Red worms (Eisenia fetida) function better than nightcrawlers (Lumbricus terrestris) in a worm bin because red worms are more apt to eat decaying organic matter. They also tolerate crowded conditions and temperature fluctuations better.

Photo by Adam Van Antwerp.

Worms need bedding and food to survive.

Good bedding materials include: coconut coir, peat moss, shredded paper (not colored), uncoated cardboard, cardboard egg cartons, newspaper (not glossy ads), etc. I use a variety based on what I have. Use small pieces and moisten thoroughly prior to introduction into the bin. Bedding should be like a wrung-out sponge; not dripping. Essentially, you cannot have too much bedding in the bin, but keep it no deeper than eight inches since worms tend to stay near the top and the bottom can turn anaerobic.

When you get your worms, fill the bin to 8 inches with wet bedding. Mix in two cups of healthy garden soil (for grit). Place worms on the bedding and then cover with damp bedding material. They will work their way down. If they seem to be trying to escape, uncover the bin and place under a bright light. They are photophobic and will work into the bedding to escape the light. Let them settle in for a couple days before feeding.

I feed my worms twice a week approximately 1.5 pounds per 1000 worms per feeding. Worms work through food faster, while growing and breeding more, if food is cut small. I sometimes put food through the food processor first. If I process a large amount of scraps at once and then freeze, I always have frozen worm food available. Freezing also starts the breakdown of the food, making it easier for worms to eat. The only difference I have seen with frozen food is it seems to produce more water. I drain the leachate at least twice a week and dilute it for use in garden and pots.


Good food choices include: fruit or vegetables, peelings and trimmings, coffee grounds, tea bags, crushed egg shells, breads, cereals, grains, pasta, rice, hair, etc. My worms love banana peels! Avoid meat, dairy, citrus, pet waste, onions, potatoes. When you feed, carefully dig a hole the size of the food and then cover with fresh wet bedding material. I always feed in the same location so I can see how much they ate; this keeps me from overfeeding.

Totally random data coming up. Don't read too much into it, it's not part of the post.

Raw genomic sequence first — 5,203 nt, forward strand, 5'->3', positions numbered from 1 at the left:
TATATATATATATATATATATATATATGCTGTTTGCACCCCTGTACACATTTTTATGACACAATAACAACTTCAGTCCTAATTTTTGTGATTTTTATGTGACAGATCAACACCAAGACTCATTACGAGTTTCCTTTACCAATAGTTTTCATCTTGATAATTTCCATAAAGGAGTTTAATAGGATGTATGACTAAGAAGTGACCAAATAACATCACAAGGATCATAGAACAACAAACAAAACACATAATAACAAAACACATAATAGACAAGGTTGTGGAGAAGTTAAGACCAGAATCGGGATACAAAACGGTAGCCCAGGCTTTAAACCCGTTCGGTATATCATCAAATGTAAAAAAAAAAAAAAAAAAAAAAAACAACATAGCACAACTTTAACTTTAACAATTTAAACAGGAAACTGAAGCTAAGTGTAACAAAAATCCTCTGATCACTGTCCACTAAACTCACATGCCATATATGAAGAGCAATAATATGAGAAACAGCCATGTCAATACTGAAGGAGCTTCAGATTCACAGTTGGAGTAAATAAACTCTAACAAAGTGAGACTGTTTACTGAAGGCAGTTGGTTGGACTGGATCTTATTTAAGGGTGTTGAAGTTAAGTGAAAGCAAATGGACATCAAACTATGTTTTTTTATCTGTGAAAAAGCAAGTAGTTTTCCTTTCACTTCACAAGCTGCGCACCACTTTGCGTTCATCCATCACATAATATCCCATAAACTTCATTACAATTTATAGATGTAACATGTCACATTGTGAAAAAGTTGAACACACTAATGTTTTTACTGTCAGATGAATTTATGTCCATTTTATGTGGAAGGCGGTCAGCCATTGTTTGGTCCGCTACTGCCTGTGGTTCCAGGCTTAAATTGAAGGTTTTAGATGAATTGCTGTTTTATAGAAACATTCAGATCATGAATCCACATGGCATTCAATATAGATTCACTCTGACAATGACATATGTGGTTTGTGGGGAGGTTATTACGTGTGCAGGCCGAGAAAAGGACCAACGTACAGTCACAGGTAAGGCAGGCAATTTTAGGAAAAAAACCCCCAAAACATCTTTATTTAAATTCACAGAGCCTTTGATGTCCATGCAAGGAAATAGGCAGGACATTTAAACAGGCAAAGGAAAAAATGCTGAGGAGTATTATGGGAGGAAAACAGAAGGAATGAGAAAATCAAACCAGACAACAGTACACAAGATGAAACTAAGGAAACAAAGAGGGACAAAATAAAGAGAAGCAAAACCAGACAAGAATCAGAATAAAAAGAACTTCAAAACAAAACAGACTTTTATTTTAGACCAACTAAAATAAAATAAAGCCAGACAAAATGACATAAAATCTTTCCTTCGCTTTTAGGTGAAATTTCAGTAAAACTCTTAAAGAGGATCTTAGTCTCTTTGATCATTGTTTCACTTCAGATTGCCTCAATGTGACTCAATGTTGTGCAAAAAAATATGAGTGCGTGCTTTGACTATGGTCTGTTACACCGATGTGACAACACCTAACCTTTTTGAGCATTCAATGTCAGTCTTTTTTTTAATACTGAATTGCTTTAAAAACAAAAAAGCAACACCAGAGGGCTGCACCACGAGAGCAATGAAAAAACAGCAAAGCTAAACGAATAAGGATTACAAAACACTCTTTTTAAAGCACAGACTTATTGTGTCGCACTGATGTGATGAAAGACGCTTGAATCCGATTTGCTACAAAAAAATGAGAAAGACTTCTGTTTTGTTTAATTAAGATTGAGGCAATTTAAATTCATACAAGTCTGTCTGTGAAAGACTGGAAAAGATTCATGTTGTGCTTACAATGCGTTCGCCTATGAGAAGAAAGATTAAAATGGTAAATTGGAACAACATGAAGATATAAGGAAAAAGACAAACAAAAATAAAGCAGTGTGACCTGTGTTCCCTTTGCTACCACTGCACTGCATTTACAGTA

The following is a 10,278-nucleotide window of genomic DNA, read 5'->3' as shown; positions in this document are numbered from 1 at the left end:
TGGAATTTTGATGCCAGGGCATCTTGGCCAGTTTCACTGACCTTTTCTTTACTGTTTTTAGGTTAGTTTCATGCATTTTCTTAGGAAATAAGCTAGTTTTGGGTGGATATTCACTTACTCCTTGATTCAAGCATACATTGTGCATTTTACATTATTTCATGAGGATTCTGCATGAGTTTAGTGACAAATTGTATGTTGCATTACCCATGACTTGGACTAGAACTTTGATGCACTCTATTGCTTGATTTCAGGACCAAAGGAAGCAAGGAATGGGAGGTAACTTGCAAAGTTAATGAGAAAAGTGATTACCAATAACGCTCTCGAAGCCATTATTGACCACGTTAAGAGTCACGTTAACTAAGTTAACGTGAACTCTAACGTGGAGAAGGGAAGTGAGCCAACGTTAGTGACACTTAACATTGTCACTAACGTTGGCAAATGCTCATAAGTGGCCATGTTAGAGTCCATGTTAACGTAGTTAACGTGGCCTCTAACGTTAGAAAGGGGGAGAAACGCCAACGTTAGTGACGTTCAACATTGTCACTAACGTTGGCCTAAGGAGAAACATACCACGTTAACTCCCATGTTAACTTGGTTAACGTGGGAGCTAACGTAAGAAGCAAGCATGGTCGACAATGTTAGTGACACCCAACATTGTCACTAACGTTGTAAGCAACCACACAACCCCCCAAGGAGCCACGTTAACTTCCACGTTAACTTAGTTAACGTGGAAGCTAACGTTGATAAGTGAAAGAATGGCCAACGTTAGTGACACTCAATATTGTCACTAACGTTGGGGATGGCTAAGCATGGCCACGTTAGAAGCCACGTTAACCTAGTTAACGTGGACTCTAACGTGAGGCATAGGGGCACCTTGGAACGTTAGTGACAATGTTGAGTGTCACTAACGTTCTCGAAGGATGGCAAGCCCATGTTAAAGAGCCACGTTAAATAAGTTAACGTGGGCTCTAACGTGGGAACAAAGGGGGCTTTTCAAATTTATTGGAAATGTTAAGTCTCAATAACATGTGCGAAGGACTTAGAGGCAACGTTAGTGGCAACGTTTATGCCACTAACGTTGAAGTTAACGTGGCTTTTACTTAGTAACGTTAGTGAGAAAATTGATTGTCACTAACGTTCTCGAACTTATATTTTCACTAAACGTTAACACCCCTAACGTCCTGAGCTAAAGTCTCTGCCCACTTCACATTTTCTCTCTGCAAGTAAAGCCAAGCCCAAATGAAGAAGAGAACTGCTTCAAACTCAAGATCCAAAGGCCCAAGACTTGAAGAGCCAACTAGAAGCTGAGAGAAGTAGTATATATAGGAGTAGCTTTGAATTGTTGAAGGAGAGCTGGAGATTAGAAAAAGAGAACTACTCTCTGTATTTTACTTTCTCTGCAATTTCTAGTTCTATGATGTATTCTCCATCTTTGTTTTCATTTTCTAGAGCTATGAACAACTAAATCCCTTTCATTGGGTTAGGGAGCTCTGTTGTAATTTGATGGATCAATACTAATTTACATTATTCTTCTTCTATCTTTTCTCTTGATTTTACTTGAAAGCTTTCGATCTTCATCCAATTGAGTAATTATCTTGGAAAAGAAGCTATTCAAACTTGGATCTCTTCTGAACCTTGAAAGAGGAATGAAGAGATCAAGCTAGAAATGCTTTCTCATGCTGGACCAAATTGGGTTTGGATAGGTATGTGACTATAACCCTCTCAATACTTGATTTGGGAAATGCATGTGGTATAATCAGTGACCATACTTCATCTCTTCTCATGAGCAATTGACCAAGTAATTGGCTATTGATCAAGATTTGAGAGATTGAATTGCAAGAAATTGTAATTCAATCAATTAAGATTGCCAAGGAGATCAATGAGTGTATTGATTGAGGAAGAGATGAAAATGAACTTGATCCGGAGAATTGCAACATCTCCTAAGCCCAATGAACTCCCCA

When learning how to vermicompost, you’ll find that most problems are due to too much or too little water, temperature extremes, or too much food. If the bin smells, it probably is too wet. You can add more bedding to absorb extra fluid. If you find unprocessed food after a week, cut back on feeding. It takes a few months in a new bin for worms to get comfortable enough to eat at their potential. As time goes by, you introduce more food. Small insects and critters are usually okay in the bin, since they are part of the composting process.

After 5 to 7 months, it is time to harvest finished vermicompost. Whatever method you use, the first step is to stop feeding the area you will harvest for 2-3 weeks. With a bin system, you can push all the contents including worms to one side. Add fresh moist bedding to the other side. Feed only the new bedding for a couple weeks, encouraging the worms to migrate over.


Another harvest method, which may not be for the squeamish, is to dump all contents on a tarp in well-lit area. Make several piles. Wait a bit as worms move down away from light. Harvest top level of compost, leaving worms. Wait again and repeat process until mostly worms are left. Place them back in vermicomposter with fresh bedding and food.

Compost may need to be screened of non-composted material before use, however can then be used directly for indoor or outdoor plants or made into compost tea. Use compost quickly as the quality of the micro-organisms will degrade with time.

Now go get some worms and make your kitchen more sustainable — and when you end up with gobs of wonderful wigglers, give a friend some and teach them how to vermicompost too!